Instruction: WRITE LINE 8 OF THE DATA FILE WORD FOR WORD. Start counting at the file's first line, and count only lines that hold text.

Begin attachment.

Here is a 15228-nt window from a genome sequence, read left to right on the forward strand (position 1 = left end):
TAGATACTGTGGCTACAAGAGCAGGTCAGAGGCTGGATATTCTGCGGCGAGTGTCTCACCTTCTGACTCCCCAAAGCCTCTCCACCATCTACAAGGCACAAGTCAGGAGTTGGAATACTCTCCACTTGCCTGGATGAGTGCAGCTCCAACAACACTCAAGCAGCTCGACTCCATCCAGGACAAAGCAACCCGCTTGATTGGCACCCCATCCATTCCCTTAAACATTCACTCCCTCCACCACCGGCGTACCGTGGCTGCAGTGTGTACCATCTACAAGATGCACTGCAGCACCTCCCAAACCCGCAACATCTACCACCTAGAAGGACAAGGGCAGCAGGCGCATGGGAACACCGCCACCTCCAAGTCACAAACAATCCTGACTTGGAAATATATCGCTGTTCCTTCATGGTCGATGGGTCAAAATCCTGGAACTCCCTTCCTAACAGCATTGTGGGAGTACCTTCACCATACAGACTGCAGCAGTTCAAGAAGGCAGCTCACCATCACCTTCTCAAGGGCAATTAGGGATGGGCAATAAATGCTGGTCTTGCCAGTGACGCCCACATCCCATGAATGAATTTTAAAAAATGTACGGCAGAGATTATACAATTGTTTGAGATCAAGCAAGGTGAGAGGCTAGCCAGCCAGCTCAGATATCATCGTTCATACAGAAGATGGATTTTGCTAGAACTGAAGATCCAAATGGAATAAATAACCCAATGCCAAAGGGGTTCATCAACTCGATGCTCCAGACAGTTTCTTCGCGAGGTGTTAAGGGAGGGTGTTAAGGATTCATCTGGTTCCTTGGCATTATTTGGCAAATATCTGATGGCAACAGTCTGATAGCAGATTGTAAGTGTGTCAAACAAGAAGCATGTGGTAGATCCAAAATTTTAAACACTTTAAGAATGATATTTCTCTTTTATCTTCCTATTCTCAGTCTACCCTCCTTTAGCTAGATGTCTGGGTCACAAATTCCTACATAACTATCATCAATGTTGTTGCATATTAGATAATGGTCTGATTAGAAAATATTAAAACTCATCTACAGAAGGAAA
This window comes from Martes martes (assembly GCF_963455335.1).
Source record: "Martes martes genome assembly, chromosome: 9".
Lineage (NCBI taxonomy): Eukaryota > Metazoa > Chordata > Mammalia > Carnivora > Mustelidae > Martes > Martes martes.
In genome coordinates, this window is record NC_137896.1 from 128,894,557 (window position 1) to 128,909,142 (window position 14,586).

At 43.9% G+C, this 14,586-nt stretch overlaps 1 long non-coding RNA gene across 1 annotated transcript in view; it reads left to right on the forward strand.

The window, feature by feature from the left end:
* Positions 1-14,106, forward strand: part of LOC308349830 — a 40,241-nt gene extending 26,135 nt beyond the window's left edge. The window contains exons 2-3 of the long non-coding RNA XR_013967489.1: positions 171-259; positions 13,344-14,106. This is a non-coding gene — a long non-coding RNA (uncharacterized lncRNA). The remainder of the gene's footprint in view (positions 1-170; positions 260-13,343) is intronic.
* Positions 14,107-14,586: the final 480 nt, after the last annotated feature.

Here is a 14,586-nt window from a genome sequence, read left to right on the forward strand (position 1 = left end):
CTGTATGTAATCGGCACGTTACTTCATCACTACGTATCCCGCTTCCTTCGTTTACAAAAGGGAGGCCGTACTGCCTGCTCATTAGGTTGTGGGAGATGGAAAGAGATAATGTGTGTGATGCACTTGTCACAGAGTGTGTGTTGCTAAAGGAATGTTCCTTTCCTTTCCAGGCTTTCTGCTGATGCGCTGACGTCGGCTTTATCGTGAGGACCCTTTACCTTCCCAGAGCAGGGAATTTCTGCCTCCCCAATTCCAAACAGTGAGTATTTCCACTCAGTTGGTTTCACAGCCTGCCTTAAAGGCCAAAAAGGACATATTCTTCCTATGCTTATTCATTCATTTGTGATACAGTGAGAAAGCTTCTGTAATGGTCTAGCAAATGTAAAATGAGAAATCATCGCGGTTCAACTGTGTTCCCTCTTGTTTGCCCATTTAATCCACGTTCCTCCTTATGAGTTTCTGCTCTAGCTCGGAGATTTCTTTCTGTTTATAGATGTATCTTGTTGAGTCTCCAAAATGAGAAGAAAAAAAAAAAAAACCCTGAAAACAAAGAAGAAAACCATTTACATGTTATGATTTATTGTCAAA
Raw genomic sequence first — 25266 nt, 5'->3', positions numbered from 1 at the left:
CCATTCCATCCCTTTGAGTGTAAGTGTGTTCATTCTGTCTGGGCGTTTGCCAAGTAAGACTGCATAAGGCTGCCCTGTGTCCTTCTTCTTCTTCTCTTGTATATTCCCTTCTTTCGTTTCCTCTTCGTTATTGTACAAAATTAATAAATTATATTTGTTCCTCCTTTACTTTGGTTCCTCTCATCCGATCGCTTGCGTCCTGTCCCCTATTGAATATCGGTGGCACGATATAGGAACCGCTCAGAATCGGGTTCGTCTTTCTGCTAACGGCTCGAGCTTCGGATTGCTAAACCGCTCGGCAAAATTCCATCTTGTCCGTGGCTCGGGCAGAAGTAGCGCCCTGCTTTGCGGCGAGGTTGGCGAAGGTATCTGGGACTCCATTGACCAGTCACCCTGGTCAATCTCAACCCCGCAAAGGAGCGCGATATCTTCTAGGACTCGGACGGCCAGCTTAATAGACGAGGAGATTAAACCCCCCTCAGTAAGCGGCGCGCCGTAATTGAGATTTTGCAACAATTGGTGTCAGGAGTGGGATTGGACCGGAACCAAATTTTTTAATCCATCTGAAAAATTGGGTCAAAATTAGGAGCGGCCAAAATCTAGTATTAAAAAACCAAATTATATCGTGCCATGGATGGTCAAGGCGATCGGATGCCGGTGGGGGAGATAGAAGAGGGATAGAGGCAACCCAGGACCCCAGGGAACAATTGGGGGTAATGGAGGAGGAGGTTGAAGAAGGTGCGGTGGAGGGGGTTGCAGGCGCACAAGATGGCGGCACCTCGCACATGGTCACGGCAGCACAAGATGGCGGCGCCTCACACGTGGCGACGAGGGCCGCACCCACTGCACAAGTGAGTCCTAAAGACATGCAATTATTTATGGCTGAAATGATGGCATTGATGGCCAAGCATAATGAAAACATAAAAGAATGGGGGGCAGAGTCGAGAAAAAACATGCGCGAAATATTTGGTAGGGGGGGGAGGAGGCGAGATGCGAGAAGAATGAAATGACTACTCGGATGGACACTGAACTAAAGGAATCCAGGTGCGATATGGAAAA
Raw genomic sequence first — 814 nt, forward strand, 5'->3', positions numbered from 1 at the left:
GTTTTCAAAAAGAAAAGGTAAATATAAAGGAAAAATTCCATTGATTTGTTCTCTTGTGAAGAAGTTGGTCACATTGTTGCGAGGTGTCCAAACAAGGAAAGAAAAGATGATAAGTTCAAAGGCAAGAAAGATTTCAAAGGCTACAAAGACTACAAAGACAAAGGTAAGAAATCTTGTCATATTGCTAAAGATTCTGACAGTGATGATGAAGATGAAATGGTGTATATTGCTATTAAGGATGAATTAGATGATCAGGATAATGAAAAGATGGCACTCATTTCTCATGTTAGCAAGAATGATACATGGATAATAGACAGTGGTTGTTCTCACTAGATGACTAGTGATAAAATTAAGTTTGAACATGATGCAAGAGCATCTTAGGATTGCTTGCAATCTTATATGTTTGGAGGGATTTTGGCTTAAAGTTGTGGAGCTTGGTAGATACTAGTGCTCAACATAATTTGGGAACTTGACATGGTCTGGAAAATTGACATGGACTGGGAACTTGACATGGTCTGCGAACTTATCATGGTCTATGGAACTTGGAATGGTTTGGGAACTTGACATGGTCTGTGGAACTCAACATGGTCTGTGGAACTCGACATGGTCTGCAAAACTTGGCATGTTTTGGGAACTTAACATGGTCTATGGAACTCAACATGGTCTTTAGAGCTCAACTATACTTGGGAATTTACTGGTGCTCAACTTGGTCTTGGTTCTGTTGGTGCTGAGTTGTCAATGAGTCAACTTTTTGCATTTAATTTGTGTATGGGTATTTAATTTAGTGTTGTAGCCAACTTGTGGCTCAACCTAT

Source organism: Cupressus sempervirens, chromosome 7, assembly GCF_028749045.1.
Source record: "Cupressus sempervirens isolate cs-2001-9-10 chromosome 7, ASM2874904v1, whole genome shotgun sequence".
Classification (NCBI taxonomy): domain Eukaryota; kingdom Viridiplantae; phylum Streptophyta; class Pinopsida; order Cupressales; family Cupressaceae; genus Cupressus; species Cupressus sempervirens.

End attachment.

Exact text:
The window, feature by feature from the left end: